The insurance industry appears to have beaten back state legislative efforts to force insurers retroactively to cover businesses hurt by the coronavirus pandemic.
Washington D.C. and New Jersey have kept language retroactively removing virus exclusions from business interruption policies out of Covid-19 relief packages. Efforts in several other states have also foundered while the Louisiana legislature has opted to push a disclosure bill rather than mandate coverage.
The insurance industry launched a counteroffensive against state legislatve efforts that began in March as the pandemic shut down businesses and carriers began to deny interruption claims. Insurers argued that forcing them to pay out claims for events they did not charge premiums to cover could lead to a wave of insolvencies in the industry. That argument appears to have won the day.
“The more time that passes without the bills going forward, the more cooler heads will prevail,” said Scott Seaman, the co-chair of Hinshaw & Culbertson LLP’s global insurance practice, which represents insurers.
Insurance companies began putting virus exclusions in business interruption coverage in the early 2000s following a series of avian influenza outbreaks that raised concerns about pandemics.
All insurance policies are uniquely underwritten for each policyholder, but the majority of business interruption policies include those exclusions. An April study from the Washington State’s Office of the Insurance Commissioner found that only two of the 84 insurers offering business interruption coverage offered virus or pandemic coverage.
Businesses began seeking coverage soon after state and local governments shut them down or limited restaurant operations to delivery and takeout options to combat the virus’s spread. Insurers rejected those claims, leading to hundreds of lawsuits around the country and anger among elected officials.
Lawmakers in New Jersey, Louisiana, Ohio, New York, Pennsylvania, Massachusetts and Washington D.C. introduced legislation that would eliminate virus and pandemic exclusions from policies purchased prior to the pandemic.
The bills focus largely on coverage for small businesses, but the definitions of small business and the specifics of the retroactive coverage differ.
The insurance industry began a fierce lobbying effort, with the Insurance Information Institute estimating that insurers being forced to cover claims for which they didn’t charge premiums would cost them as much as $380 billion each month.
There were also threats of lawsuits if the bills got enacted.
“Undoubtedly, the industry is putting a lot of pressure on the lobbying side on all of these legislatures,” said Colin Wrabley, a Reed Smith LLP partner. Reed Smith primarily covers policyholders.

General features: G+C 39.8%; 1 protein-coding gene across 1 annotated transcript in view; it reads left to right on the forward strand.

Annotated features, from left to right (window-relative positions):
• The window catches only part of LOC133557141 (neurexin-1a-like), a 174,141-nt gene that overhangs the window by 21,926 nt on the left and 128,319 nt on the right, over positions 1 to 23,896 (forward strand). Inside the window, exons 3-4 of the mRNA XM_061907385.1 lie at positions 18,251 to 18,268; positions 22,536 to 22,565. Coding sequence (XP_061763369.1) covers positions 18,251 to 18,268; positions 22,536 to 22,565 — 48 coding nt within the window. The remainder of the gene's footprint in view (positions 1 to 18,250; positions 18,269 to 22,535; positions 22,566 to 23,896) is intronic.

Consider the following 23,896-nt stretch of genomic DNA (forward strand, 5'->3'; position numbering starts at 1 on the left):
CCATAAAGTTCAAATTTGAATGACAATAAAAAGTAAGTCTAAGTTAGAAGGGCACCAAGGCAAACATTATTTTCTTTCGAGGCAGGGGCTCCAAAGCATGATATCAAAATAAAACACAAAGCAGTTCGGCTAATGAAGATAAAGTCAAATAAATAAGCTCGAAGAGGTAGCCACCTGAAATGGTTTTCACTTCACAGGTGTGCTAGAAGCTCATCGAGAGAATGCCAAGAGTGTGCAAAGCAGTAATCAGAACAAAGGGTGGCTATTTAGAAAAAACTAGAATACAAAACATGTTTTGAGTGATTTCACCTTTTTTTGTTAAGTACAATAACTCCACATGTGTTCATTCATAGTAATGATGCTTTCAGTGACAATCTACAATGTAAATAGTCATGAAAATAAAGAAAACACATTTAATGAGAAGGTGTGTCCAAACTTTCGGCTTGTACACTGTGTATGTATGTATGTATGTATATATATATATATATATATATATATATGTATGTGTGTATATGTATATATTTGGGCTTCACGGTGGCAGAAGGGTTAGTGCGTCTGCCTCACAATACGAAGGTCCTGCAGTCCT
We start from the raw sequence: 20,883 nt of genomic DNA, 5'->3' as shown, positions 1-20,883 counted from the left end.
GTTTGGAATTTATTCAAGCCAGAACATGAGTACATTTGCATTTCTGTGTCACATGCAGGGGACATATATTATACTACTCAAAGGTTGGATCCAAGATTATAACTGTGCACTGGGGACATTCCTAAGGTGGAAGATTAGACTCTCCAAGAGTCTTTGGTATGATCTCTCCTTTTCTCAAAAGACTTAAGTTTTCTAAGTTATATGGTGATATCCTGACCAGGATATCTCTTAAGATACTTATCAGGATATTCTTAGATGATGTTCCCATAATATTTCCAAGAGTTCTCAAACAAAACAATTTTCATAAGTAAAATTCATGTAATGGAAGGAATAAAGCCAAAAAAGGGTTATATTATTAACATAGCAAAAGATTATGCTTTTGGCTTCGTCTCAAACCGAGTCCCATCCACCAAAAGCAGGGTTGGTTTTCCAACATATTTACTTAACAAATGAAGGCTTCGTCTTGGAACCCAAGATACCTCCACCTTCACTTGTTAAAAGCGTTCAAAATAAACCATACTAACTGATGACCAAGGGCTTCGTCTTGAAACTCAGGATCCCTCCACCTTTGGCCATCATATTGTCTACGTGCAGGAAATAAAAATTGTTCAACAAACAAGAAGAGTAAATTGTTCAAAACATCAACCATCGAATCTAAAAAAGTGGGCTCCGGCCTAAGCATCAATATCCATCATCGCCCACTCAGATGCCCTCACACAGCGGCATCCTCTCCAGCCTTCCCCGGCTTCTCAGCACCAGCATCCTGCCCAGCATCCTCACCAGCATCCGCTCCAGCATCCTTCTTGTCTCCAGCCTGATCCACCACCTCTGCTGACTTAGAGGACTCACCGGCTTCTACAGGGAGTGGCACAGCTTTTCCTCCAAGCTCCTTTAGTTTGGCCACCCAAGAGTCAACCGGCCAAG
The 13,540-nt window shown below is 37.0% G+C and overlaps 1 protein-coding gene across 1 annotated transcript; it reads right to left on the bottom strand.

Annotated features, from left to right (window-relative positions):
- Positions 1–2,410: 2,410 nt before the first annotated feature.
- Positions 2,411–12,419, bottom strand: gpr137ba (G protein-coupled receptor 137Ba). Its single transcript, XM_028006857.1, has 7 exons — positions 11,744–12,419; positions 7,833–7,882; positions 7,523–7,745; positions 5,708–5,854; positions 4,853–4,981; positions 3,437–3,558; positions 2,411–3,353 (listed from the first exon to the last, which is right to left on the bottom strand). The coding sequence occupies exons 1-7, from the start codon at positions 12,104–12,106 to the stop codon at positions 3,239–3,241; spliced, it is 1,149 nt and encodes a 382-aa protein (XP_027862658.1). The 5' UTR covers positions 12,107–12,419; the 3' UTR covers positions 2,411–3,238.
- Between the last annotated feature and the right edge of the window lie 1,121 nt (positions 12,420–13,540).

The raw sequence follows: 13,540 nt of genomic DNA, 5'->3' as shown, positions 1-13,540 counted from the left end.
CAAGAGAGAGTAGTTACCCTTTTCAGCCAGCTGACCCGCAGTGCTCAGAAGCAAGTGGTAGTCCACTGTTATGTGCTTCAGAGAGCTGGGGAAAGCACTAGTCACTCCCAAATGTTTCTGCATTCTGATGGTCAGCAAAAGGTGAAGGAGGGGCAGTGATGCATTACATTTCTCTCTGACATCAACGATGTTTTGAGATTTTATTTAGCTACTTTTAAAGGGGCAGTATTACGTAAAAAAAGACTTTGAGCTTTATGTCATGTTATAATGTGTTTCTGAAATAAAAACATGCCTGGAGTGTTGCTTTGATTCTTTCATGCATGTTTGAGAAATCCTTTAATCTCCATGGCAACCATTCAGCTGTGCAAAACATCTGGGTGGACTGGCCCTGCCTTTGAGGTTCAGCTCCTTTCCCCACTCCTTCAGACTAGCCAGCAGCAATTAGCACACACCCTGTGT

New Jersey lawmakers kept an Assembly bill eliminating virus exclusions out of a Covid-19 relief package Gov. Phil Murphy (D) signed in March.
The Washington D.C. City Council elected to keep a similar bill out of its coronavirus response in May, garnering praise from the National Association of Mutual Insurance Companies and other trade groups.
In Louisiana, the state Senate passed a bill focused on improving disclosures for virus and other exclusions on future business interruption policies while a bill eliminating existing exclusions languishes in the state’s House of Representatives.
There are still some bills that could move, including legislation in New York.
‘Not So Quietly’
New York lawmakers introduced bills that would eliminate virus exclusions for Covid-19 related claims for businesses with 250 employees or less.
The bills were not part of a package of coronavirus relief bills New York’s legislature passed on May 28. Assemblyman Robert Carroll (D), the bill’s author, nevertheless remains hopeful.
He already has nearly 40 co-sponsors of the Assembly bill (A 10226) and 14 co-sponsors in the Senate (S 08211). The legislation faces an uphill fight.
“The insurance industry has put out a bunch of opposition memos on the bill. It has not so quietly talked to lots of members of the legislature and the governor’s staff,” he said.
That lobbying kept the bill out of the initial package, Carroll said.
The New York Department of Financial Services, the state’s insurance regulator, declined to comment on Carroll’s bill.
Other state regulators have opposed similar legislation.
The Brooklyn Democrat said he hopes to get his bill moving in the next coronavirus relief package, despite industry opposition. Obtaining insurance coverage for New York businesses is vital as Congress waits to hash out another federal relief package.
“I’m hoping, especially as it becomes less and less likely that the U.S .Congress is going to take bold steps, that it becomes imperative for New York to do some self-help,” he said.
If Carroll’s bill doesn’t move quickly, it may not move at all, Seaman said.
“The greatest risk is in the next three or four months. Once you start getting out beyond that, I think a lot of the impetus disappears,” he said.